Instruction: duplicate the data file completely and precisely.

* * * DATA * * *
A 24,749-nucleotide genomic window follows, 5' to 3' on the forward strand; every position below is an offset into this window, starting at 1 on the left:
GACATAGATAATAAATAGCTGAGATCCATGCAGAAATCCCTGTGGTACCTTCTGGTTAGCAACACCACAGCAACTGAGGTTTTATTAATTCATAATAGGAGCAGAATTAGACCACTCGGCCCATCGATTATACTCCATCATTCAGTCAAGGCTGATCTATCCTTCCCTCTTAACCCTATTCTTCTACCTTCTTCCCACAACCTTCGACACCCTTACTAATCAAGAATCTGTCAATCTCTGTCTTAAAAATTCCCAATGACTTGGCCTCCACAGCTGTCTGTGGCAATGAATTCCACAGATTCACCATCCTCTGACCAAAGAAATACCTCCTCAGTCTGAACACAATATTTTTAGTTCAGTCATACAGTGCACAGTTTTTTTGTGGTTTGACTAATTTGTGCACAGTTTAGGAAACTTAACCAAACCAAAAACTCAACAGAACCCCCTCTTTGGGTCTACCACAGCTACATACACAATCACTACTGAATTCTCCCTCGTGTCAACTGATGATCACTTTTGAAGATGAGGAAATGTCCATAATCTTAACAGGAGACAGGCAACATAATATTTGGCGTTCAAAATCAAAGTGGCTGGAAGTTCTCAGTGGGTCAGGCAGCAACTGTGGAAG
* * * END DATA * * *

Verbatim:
A 24,749-nucleotide genomic window follows, 5' to 3' on the forward strand; every position below is an offset into this window, starting at 1 on the left:
GACATAGATAATAAATAGCTGAGATCCATGCAGAAATCCCTGTGGTACCTTCTGGTTAGCAACACCACAGCAACTGAGGTTTTATTAATTCATAATAGGAGCAGAATTAGACCACTCGGCCCATCGATTATACTCCATCATTCAGTCAAGGCTGATCTATCCTTCCCTCTTAACCCTATTCTTCTACCTTCTTCCCACAACCTTCGACACCCTTACTAATCAAGAATCTGTCAATCTCTGTCTTAAAAATTCCCAATGACTTGGCCTCCACAGCTGTCTGTGGCAATGAATTCCACAGATTCACCATCCTCTGACCAAAGAAATACCTCCTCAGTCTGAACACAATATTTTTAGTTCAGTCATACAGTGCACAGTTTTTTTGTGGTTTGACTAATTTGTGCACAGTTTAGGAAACTTAACCAAACCAAAAACTCAACAGAACCCCCTCTTTGGGTCTACCACAGCTACATACACAATCACTACTGAATTCTCCCTCGTGTCAACTGATGATCACTTTTGAAGATGAGGAAATGTCCATAATCTTAACAGGAGACAGGCAACATAATATTTGGCGTTCAAAATCAAAGTGGCTGGAAGTTCTCAGTGGGTCAGGCAGCAACTGTGGAAG